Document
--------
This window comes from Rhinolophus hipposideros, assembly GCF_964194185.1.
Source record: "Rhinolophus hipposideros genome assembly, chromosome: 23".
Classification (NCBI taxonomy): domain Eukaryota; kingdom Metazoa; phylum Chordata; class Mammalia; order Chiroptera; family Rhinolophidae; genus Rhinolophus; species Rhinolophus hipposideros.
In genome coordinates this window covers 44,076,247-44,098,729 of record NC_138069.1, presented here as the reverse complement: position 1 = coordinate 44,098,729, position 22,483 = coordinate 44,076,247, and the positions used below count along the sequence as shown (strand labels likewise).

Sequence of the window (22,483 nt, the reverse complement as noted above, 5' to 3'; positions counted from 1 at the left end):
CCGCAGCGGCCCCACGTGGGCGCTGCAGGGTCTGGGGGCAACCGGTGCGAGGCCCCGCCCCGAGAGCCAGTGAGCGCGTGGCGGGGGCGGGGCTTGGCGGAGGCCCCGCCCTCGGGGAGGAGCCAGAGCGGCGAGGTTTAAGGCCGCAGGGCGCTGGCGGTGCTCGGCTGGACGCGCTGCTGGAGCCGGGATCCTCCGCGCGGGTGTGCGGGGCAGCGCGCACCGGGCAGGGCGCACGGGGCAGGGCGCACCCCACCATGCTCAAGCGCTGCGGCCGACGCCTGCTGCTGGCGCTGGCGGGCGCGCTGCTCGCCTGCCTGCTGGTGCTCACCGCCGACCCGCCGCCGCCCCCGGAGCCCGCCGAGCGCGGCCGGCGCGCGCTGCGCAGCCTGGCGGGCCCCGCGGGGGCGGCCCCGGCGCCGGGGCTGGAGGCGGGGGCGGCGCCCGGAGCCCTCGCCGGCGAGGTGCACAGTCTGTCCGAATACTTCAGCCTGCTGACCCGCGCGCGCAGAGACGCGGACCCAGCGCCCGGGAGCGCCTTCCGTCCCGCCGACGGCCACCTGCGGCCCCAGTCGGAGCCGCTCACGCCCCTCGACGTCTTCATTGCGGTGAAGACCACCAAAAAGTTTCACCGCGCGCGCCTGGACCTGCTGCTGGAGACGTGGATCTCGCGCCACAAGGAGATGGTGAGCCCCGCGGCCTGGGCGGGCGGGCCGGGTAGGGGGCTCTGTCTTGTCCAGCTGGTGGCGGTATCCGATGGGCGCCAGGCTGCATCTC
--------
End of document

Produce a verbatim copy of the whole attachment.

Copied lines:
This window comes from Rhinolophus hipposideros, assembly GCF_964194185.1.
Source record: "Rhinolophus hipposideros genome assembly, chromosome: 23".
Classification (NCBI taxonomy): domain Eukaryota; kingdom Metazoa; phylum Chordata; class Mammalia; order Chiroptera; family Rhinolophidae; genus Rhinolophus; species Rhinolophus hipposideros.
In genome coordinates this window covers 44,076,247-44,098,729 of record NC_138069.1, presented here as the reverse complement: position 1 = coordinate 44,098,729, position 22,483 = coordinate 44,076,247, and the positions used below count along the sequence as shown (strand labels likewise).

Sequence of the window (22,483 nt, the reverse complement as noted above, 5' to 3'; positions counted from 1 at the left end):
CCGCAGCGGCCCCACGTGGGCGCTGCAGGGTCTGGGGGCAACCGGTGCGAGGCCCCGCCCCGAGAGCCAGTGAGCGCGTGGCGGGGGCGGGGCTTGGCGGAGGCCCCGCCCTCGGGGAGGAGCCAGAGCGGCGAGGTTTAAGGCCGCAGGGCGCTGGCGGTGCTCGGCTGGACGCGCTGCTGGAGCCGGGATCCTCCGCGCGGGTGTGCGGGGCAGCGCGCACCGGGCAGGGCGCACGGGGCAGGGCGCACCCCACCATGCTCAAGCGCTGCGGCCGACGCCTGCTGCTGGCGCTGGCGGGCGCGCTGCTCGCCTGCCTGCTGGTGCTCACCGCCGACCCGCCGCCGCCCCCGGAGCCCGCCGAGCGCGGCCGGCGCGCGCTGCGCAGCCTGGCGGGCCCCGCGGGGGCGGCCCCGGCGCCGGGGCTGGAGGCGGGGGCGGCGCCCGGAGCCCTCGCCGGCGAGGTGCACAGTCTGTCCGAATACTTCAGCCTGCTGACCCGCGCGCGCAGAGACGCGGACCCAGCGCCCGGGAGCGCCTTCCGTCCCGCCGACGGCCACCTGCGGCCCCAGTCGGAGCCGCTCACGCCCCTCGACGTCTTCATTGCGGTGAAGACCACCAAAAAGTTTCACCGCGCGCGCCTGGACCTGCTGCTGGAGACGTGGATCTCGCGCCACAAGGAGATGGTGAGCCCCGCGGCCTGGGCGGGCGGGCCGGGTAGGGGGCTCTGTCTTGTCCAGCTGGTGGCGGTATCCGATGGGCGCCAGGCTGCATCTC